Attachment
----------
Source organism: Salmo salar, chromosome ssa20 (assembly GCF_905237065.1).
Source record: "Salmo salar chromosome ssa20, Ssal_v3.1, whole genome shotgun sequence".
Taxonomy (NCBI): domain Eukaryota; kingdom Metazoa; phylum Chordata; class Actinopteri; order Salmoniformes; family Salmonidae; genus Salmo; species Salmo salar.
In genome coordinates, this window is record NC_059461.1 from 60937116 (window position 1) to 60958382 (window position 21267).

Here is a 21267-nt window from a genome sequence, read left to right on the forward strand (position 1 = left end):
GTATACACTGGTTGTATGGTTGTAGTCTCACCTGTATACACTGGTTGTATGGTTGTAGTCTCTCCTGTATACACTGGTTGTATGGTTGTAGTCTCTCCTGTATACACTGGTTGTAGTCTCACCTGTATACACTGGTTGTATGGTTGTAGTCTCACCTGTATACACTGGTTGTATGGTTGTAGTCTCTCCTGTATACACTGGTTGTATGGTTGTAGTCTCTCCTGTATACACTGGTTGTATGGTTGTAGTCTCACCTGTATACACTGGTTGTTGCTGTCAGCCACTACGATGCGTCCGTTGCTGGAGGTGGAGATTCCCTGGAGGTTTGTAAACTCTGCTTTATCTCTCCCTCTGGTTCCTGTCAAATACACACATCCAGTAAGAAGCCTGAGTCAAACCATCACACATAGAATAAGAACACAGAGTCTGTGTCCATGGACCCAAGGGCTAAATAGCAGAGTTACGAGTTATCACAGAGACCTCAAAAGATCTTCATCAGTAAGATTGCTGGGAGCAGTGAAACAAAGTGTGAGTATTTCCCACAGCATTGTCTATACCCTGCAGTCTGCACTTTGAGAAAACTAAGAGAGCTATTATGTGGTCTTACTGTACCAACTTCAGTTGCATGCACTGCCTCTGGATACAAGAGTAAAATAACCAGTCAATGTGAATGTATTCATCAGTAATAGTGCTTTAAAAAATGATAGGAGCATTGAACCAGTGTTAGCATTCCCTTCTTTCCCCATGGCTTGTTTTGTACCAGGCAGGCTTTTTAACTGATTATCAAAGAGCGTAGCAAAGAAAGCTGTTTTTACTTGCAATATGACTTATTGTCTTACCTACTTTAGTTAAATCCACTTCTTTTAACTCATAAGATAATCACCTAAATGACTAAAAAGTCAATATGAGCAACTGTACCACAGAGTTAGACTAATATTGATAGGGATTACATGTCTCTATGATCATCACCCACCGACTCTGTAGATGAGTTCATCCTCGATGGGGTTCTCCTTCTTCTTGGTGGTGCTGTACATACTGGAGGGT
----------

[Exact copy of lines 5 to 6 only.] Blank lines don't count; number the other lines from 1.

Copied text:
Here is a 21267-nt window from a genome sequence, read left to right on the forward strand (position 1 = left end):
GTATACACTGGTTGTATGGTTGTAGTCTCACCTGTATACACTGGTTGTATGGTTGTAGTCTCTCCTGTATACACTGGTTGTATGGTTGTAGTCTCTCCTGTATACACTGGTTGTAGTCTCACCTGTATACACTGGTTGTATGGTTGTAGTCTCACCTGTATACACTGGTTGTATGGTTGTAGTCTCTCCTGTATACACTGGTTGTATGGTTGTAGTCTCTCCTGTATACACTGGTTGTATGGTTGTAGTCTCACCTGTATACACTGGTTGTTGCTGTCAGCCACTACGATGCGTCCGTTGCTGGAGGTGGAGATTCCCTGGAGGTTTGTAAACTCTGCTTTATCTCTCCCTCTGGTTCCTGTCAAATACACACATCCAGTAAGAAGCCTGAGTCAAACCATCACACATAGAATAAGAACACAGAGTCTGTGTCCATGGACCCAAGGGCTAAATAGCAGAGTTACGAGTTATCACAGAGACCTCAAAAGATCTTCATCAGTAAGATTGCTGGGAGCAGTGAAACAAAGTGTGAGTATTTCCCACAGCATTGTCTATACCCTGCAGTCTGCACTTTGAGAAAACTAAGAGAGCTATTATGTGGTCTTACTGTACCAACTTCAGTTGCATGCACTGCCTCTGGATACAAGAGTAAAATAACCAGTCAATGTGAATGTATTCATCAGTAATAGTGCTTTAAAAAATGATAGGAGCATTGAACCAGTGTTAGCATTCCCTTCTTTCCCCATGGCTTGTTTTGTACCAGGCAGGCTTTTTAACTGATTATCAAAGAGCGTAGCAAAGAAAGCTGTTTTTACTTGCAATATGACTTATTGTCTTACCTACTTTAGTTAAATCCACTTCTTTTAACTCATAAGATAATCACCTAAATGACTAAAAAGTCAATATGAGCAACTGTACCACAGAGTTAGACTAATATTGATAGGGATTACATGTCTCTATGATCATCACCCACCGACTCTGTAGATGAGTTCATCCTCGATGGGGTTCTCCTTCTTCTTGGTGGTGCTGTACATACTGGAGGGT